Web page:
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This morning I was trying to upgrade Windows 7 to Windows 8 and ran into a problem:

Your firmware doesn't support Secure Boot.

What is Secure Boot, and what can I do in this situation if my firmware doesn't support it?

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migrated from Oct 26 '12 at 15:51

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Why is it tagged linux?! – Anirudh Ramanathan Oct 26 '12 at 15:37
isn't that the fix Windows put in to allow other operating systems like Linux to duel boot with Windows 8? – nathan hayfield Oct 26 '12 at 15:38
@Cthulhu & Adel Qodmani It was tagged linux because. I have read in an article, regarding linux and secure boot, that made me confused. – Anvesh Vejandla Oct 26 '12 at 15:40
@AnveshVejandla Do you actually have linux installed? – Mark Johnson Oct 26 '12 at 15:43
@AnveshVejandla You should only use tags that are relevant to your actual question, not based on random tangential connections in your mind. – millimoose Oct 26 '12 at 15:49
up vote 8 down vote accepted

What is “Secure Boot” in Windows?

I think (some or all of) the following are true

  • UEFI replaces traditional BIOS as the PC firmware that starts the boot process.
  • UEFI has a feature called "Secure Boot"
  • You can disable EUFI secure-boot on some computers but not all.
  • Windows 8 for ARM (Windows RT) will not install on hardware that does not support UEFI or which allows Secure Boot to be disabled.
  • Windows 8 for x86 can be installed on non-UEFI hardware.
  • UEFI with secure boot enabled only boots the operating system (OS) loaders that are signed using a key certified by a certifying authority (CA) known to the UEFI
  • PC builders include Microsoft as a CA in UEFI but not Linux distributors
  • Some PC builders allow you to add your own keys/CAs to UEFI
  • One or two Linux vendors have decided to pay Microsoft to sign their Linux distributions
  • Some Linux distributors publish workarounds (how to disable UEFI's secure boot? or how to make UEFI recognise the distributors signature on Linux?)

Some people suspect that, at the very least, Microsoft are happy to use security as a justification to force on hardware makers a change that as a major side effect makes it hard or impossible to install a non-Microsoft operating system on that hardware.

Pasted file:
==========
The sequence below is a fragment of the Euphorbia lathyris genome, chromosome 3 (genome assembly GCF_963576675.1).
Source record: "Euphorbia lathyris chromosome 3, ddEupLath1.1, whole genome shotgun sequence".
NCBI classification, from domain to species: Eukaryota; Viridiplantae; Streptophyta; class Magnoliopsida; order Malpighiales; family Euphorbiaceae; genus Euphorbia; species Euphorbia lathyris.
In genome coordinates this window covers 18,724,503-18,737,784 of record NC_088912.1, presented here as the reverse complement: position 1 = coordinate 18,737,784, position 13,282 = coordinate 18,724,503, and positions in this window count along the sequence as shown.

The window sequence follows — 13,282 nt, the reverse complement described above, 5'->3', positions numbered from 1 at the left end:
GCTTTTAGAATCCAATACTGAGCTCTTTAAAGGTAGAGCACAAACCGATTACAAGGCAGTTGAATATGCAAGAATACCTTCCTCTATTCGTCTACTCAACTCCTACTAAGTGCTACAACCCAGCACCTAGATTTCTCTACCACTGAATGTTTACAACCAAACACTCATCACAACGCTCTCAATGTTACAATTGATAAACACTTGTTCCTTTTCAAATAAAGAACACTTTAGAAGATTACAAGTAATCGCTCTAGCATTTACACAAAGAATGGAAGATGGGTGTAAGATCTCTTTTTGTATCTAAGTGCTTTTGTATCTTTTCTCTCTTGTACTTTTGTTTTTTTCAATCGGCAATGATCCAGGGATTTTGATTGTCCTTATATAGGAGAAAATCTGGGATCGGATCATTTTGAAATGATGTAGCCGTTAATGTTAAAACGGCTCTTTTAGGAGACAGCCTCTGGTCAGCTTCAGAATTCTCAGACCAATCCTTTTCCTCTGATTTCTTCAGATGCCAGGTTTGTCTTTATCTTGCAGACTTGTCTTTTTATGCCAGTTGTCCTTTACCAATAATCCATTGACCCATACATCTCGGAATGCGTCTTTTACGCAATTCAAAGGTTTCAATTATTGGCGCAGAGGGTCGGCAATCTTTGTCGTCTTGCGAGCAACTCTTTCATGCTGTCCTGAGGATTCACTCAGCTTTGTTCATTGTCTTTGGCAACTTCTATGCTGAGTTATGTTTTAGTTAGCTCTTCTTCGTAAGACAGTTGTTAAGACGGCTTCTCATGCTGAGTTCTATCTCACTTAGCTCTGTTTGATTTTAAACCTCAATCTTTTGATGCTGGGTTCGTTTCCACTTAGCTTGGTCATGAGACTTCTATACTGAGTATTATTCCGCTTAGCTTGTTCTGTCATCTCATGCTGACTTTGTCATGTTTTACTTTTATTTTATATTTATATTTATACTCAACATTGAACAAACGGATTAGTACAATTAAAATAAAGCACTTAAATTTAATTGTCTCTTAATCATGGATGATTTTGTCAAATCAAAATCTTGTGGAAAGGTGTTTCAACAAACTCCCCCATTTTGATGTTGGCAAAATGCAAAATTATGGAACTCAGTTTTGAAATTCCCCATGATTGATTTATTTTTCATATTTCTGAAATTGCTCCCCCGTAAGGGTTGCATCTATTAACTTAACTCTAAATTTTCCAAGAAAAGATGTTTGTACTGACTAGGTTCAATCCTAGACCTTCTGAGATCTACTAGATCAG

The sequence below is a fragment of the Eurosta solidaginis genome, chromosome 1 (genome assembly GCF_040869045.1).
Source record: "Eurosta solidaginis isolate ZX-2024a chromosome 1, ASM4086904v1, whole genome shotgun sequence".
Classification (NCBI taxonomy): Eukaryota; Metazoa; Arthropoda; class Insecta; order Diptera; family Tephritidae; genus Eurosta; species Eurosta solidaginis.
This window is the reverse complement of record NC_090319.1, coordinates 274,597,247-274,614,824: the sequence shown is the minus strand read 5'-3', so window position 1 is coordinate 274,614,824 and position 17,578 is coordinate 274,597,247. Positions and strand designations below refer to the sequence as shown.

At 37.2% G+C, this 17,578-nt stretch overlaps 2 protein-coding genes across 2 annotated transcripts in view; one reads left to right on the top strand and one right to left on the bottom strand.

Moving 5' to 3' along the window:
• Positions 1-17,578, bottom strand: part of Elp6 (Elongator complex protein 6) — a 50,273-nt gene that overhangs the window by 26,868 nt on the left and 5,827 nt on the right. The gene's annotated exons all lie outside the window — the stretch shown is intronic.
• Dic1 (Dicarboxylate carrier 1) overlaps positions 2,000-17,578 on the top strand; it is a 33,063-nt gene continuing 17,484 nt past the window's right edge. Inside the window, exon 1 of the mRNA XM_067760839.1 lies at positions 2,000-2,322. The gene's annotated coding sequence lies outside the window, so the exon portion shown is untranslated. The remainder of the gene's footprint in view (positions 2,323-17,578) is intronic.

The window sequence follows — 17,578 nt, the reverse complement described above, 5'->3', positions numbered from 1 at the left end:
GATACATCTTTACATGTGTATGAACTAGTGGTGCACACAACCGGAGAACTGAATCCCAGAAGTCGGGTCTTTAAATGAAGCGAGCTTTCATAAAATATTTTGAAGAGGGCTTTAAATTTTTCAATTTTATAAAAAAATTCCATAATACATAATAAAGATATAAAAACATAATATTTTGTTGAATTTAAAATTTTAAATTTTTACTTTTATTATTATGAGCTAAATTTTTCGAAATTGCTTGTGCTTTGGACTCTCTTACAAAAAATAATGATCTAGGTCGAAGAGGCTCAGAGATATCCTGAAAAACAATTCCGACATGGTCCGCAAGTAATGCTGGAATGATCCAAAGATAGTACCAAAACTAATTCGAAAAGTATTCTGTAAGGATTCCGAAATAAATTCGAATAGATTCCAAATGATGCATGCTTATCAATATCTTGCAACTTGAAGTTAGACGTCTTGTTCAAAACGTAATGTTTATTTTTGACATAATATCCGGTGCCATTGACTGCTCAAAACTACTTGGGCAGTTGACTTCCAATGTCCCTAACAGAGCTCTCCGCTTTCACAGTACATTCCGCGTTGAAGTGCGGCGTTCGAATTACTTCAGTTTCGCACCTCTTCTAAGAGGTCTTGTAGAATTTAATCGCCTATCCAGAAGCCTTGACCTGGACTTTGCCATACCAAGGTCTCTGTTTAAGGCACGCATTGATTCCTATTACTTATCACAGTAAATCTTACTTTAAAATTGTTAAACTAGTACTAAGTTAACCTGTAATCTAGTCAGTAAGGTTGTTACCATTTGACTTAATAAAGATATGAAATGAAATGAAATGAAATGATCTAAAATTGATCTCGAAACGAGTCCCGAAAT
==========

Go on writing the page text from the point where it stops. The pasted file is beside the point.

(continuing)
P.S. I am pretty uncertain about many of the above points and welcome corrections, directly or in comments.

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OEMs are required to allowed Secured Boot to be disabled except in the case of Windows RT where the user isn't able to load any other operating system anyways. – Ramhound Oct 26 '12 at 16:35
I removed the bit about Windows 8 requiring UEFI hardware. That's not true. I have installed Windows 8 on several older computers that do not have UEFI. – William Jackson Oct 26 '12 at 16:40

Secure boot basically is a UEFI (BIOS) lock which has been implemented on some new Windows 8 machines that locks out installation of Linux.

Oh darn, as for you question if you don't have secure boot enabled in your UEFI bios do nothing, if you have it available to enable / disable it is up to you, I think it gives you extra security, but make sure you can disable it once enabled.

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That means we can't have a dual boot in the firmware. Say suppose Linux and Windows ? – Anvesh Vejandla Oct 26 '12 at 15:42
@AnveshVejandla Means you can boot Linux single or dual, I guess they will find a work around, but basically you just have to be careful which new Windows 8 compatible systems and motherboards you buy. – input Oct 26 '12 at 15:44
Your post helps me. Thank you. – Anvesh Vejandla Oct 26 '12 at 15:45
-1: This post is hilariously misleading. – millimoose Oct 26 '12 at 15:51
@AnveshVejandla - This is false. You just have to disable Secured Boot and/or use a Linux Distro that supports the UEFI Secure Boot being turned on ( many do ). – Ramhound Oct 26 '12 at 16:36

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